5 Surprising Facts about Retirement

Orange City Iowa Estate Planning

Please Share:
Share on facebook
Share on google
Share on twitter
Share on linkedin
Check out some often-overlooked retirement planning facts of life that everyone should be aware of.

It’s crucial to have a plan for your retirement, so let’s get educated. There are some facts you might not know about retirement, like the way in which your Social Security benefit can be taxed and how to factor in travel expenses.

Kiplinger’s recent article entitled “5 Surprising Facts to Know About Retirement” gives us five important facts to learn about retirement.

Your Social Security May Be Taxed.

Stack of coins

Your Social Security benefit can be taxed-up to 85% of it. If your provisional income as an individual is more than $34,000 or over $44,000 as a couple, the IRS says that up to 85% of your benefit is taxable. You only have to receive $25,000 in provisional income as an individual or $32,000 as a couple for 50% of your benefit to be taxed. What’s more, there are several states that impose taxes on some or all Social Security benefits including: Colorado, Connecticut, Kansas, Minnesota, Missouri, Montana, Nebraska, New Mexico, North Dakota, Rhode Island, Utah, Vermont and West Virginia.

No Age Limit for Contributing to a Roth IRA. You are able to contribute earned income to a Roth IRA for the rest of your life. You also never have to take required minimum distributions (RMDs) from a Roth. Note that dollars contributed to a Roth are “after-tax” dollars and qualified distributions are tax-free.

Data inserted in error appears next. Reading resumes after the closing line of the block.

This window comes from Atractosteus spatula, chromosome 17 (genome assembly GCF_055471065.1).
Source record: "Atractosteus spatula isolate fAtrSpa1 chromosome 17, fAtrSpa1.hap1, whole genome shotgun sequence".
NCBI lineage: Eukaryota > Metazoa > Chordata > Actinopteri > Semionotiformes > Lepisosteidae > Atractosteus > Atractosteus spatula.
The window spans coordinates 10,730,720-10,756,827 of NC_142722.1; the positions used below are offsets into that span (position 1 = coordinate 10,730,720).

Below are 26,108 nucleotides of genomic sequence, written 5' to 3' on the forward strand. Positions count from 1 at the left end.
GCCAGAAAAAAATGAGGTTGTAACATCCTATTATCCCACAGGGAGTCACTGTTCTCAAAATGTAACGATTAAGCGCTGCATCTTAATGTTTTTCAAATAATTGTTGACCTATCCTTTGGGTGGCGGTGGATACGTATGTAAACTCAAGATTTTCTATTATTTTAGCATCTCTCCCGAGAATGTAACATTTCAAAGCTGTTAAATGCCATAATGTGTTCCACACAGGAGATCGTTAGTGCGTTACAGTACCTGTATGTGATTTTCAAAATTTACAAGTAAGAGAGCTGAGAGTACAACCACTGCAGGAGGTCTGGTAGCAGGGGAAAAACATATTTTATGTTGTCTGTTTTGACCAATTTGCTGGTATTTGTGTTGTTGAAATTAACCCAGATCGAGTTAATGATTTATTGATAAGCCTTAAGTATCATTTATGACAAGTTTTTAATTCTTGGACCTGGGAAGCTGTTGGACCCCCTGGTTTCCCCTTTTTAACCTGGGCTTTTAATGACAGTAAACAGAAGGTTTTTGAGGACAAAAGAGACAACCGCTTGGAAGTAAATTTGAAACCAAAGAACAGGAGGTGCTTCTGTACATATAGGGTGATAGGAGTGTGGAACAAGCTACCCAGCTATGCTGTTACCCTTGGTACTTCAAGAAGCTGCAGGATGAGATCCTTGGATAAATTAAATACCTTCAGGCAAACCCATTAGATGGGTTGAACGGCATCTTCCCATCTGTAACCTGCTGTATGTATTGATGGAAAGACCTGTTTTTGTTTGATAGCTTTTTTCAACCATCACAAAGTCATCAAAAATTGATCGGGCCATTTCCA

Those 65+ Can Take a Larger Tax Deduction. You don’t have to be retired to get a slightly larger standard deduction. When you turn 65, your standard deduction as an individual goes up by $1,300 and for a couple filing jointly where both members are 65 or older, it increased by $2,600 for the 2019 tax year.

Many Don’t Plan for Travel Expenses. Many retirees want to travel after they stop working. However, a Merrill Lynch survey found that 66% of those 50 and older say they haven’t saved anything for a trip.

Roughly a Third of Retirees Who Live Independently Also Live by Themselves. Older adults who live outside of a nursing home or hospital are living independently, but about 33% of these adults live alone, according to a study from the Institute on Aging. The study found that the older people get, the more likely they are to live alone. Women are also twice as likely as older men to live alone. This has financial implications, considering the high cost of and likelihood of needing long-term care.

Understanding what your expenses and your income will be in retirement, are the first steps in making a comprehensive plan.

Reference: Kiplinger (Nov. 11, 2019) “5 Surprising Facts to Know About Retirement”

Join Our eNewsletter

X